The plasma binding of diazepam was determined serially in 24 women undergoing either elective induction of labour (vaginal or emergency caesarean delivery) or elective caesarean section at term and in 5 nonpregnant women requiring abdominal surgery. In the majority of pregnant patients, a marked increase in diazepam percentage free was observed during labour or prior to caesarean section, reaching a maximum, 1.6 to 3.2 fold increase at delivery or within 4 h postpartum; by the fifth day postpartum, diazepam percentage free was lower than on admission to hospital. In contrast, little change in diazepam percentage free was observed during the perisurgical period in nonpregnant patients. In parturient and surgical patients, the time courses of diazepam percentage free and plasma nonesterified fatty acid (NEFA) concentration were parallel. Bivariate regression analyses of pooled data demonstrated a strong correlation (r=0.642, p=<0.01) between diazepam percentage free and corresponding NEFA concentration and a weaker correlation between diazepam percentage free and both albumin (r=-0.319, p<0.02) or total protein (r=-0.438, p<0.01). From multiple linear regression it was demonstrated that 54% of the variability in diazepam percentage free could be attributed to plasma NEFA and albumin concentrations. NEFA displacement of plasma bound diazepam was substantiated using crystalline human serum albumin. An approximate 65% increase in plasma α1acid glycoprotein levels was observed posttrauma in both parturient and surgical patients but was unrelated to diazepam binding events. A relationship between diazepam plasma binding changes and concurrently altered disposition of diazepam during parturition is postulated.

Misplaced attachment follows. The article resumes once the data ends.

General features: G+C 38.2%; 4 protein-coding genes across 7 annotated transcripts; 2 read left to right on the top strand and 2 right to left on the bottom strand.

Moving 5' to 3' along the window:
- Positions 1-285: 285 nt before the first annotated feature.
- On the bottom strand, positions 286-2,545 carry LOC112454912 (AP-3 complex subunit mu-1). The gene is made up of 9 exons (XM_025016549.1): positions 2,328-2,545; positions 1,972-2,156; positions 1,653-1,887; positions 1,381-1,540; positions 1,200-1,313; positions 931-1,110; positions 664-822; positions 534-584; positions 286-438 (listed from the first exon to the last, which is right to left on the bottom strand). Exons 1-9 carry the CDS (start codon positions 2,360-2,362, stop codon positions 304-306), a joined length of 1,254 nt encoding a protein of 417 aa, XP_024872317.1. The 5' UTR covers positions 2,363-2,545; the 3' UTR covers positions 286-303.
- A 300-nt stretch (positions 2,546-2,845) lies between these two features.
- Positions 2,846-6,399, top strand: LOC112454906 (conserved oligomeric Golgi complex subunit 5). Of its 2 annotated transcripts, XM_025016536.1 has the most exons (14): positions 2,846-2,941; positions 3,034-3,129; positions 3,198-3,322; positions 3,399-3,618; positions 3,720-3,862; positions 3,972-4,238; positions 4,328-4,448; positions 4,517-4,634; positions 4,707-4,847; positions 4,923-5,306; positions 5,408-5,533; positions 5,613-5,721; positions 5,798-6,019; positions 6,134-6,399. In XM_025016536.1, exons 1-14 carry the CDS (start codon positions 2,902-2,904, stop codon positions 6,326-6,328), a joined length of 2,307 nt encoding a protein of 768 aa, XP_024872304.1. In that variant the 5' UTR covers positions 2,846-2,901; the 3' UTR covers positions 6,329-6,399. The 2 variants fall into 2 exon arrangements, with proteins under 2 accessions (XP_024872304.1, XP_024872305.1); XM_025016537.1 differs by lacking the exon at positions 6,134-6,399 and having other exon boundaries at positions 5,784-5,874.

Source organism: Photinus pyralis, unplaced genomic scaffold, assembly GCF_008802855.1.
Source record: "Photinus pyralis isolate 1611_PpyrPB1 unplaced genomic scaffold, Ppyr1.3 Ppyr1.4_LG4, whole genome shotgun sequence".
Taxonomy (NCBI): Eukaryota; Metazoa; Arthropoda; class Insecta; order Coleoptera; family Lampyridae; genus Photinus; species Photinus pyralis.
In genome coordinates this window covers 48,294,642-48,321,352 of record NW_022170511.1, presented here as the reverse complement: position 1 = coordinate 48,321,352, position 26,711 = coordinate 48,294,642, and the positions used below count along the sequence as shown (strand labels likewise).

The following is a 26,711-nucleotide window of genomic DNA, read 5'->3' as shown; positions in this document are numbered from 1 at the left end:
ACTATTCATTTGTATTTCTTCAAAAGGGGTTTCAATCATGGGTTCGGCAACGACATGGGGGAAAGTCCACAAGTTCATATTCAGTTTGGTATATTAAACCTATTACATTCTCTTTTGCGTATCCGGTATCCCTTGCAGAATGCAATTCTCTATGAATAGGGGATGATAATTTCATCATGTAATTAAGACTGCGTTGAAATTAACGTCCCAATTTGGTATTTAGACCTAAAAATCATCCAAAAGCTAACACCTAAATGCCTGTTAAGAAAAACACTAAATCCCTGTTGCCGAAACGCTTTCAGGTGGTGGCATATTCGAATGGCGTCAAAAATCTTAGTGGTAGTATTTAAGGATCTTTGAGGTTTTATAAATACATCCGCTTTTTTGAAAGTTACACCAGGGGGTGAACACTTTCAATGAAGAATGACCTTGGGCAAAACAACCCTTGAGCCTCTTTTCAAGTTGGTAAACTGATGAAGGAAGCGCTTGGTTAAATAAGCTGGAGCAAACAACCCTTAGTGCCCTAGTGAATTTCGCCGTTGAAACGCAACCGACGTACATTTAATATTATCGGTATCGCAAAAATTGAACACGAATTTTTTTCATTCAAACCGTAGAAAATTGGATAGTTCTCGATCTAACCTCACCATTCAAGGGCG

- alpha-1-acid glycoprotein concentrations
- perinatal period
- plasma NEFA concentration
- regression analyses